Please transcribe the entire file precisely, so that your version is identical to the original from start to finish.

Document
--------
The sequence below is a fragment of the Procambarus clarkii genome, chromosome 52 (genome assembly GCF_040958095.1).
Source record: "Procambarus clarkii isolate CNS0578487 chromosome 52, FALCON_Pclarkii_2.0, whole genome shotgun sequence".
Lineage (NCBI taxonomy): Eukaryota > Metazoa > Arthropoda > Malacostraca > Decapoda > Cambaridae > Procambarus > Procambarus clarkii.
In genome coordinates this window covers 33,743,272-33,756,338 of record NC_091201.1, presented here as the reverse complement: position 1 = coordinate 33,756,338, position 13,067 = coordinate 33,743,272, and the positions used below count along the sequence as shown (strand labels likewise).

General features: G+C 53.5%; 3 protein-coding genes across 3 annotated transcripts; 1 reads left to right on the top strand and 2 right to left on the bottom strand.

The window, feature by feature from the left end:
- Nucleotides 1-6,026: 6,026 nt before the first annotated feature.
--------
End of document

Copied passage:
The sequence below is a fragment of the Procambarus clarkii genome, chromosome 52 (genome assembly GCF_040958095.1).
Source record: "Procambarus clarkii isolate CNS0578487 chromosome 52, FALCON_Pclarkii_2.0, whole genome shotgun sequence".
Lineage (NCBI taxonomy): Eukaryota > Metazoa > Arthropoda > Malacostraca > Decapoda > Cambaridae > Procambarus > Procambarus clarkii.
In genome coordinates this window covers 33,743,272-33,756,338 of record NC_091201.1, presented here as the reverse complement: position 1 = coordinate 33,756,338, position 13,067 = coordinate 33,743,272, and the positions used below count along the sequence as shown (strand labels likewise).

General features: G+C 53.5%; 3 protein-coding genes across 3 annotated transcripts; 1 reads left to right on the top strand and 2 right to left on the bottom strand.

The window, feature by feature from the left end:
- Nucleotides 1-6,026: 6,026 nt before the first annotated feature.